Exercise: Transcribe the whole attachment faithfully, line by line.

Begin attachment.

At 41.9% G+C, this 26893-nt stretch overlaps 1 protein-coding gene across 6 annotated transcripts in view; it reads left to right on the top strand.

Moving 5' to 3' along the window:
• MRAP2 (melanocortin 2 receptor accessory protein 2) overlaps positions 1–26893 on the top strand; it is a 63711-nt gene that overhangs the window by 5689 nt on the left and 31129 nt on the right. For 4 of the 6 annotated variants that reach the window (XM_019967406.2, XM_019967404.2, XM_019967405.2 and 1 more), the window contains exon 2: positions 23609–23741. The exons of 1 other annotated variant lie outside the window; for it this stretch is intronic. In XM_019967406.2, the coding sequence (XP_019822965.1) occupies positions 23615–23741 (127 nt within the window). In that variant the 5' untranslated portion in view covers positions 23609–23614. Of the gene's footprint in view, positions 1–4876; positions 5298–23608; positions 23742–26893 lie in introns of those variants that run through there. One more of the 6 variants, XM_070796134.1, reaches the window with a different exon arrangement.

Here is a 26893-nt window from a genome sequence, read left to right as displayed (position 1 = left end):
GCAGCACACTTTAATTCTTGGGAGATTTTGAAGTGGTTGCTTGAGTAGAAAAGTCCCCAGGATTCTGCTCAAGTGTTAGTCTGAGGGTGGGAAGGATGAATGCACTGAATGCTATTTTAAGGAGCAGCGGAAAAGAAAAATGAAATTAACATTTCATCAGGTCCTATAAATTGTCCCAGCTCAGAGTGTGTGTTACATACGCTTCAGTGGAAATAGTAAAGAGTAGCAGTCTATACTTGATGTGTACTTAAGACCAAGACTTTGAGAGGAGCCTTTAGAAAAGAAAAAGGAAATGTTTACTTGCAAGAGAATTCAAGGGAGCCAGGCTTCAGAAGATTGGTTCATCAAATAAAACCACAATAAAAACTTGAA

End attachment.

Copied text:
At 41.9% G+C, this 26893-nt stretch overlaps 1 protein-coding gene across 6 annotated transcripts in view; it reads left to right on the top strand.

Moving 5' to 3' along the window:
• MRAP2 (melanocortin 2 receptor accessory protein 2) overlaps positions 1–26893 on the top strand; it is a 63711-nt gene that overhangs the window by 5689 nt on the left and 31129 nt on the right. For 4 of the 6 annotated variants that reach the window (XM_019967406.2, XM_019967404.2, XM_019967405.2 and 1 more), the window contains exon 2: positions 23609–23741. The exons of 1 other annotated variant lie outside the window; for it this stretch is intronic. In XM_019967406.2, the coding sequence (XP_019822965.1) occupies positions 23615–23741 (127 nt within the window). In that variant the 5' untranslated portion in view covers positions 23609–23614. Of the gene's footprint in view, positions 1–4876; positions 5298–23608; positions 23742–26893 lie in introns of those variants that run through there. One more of the 6 variants, XM_070796134.1, reaches the window with a different exon arrangement.

Here is a 26893-nt window from a genome sequence, read left to right as displayed (position 1 = left end):
GCAGCACACTTTAATTCTTGGGAGATTTTGAAGTGGTTGCTTGAGTAGAAAAGTCCCCAGGATTCTGCTCAAGTGTTAGTCTGAGGGTGGGAAGGATGAATGCACTGAATGCTATTTTAAGGAGCAGCGGAAAAGAAAAATGAAATTAACATTTCATCAGGTCCTATAAATTGTCCCAGCTCAGAGTGTGTGTTACATACGCTTCAGTGGAAATAGTAAAGAGTAGCAGTCTATACTTGATGTGTACTTAAGACCAAGACTTTGAGAGGAGCCTTTAGAAAAGAAAAAGGAAATGTTTACTTGCAAGAGAATTCAAGGGAGCCAGGCTTCAGAAGATTGGTTCATCAAATAAAACCACAATAAAAACTTGAA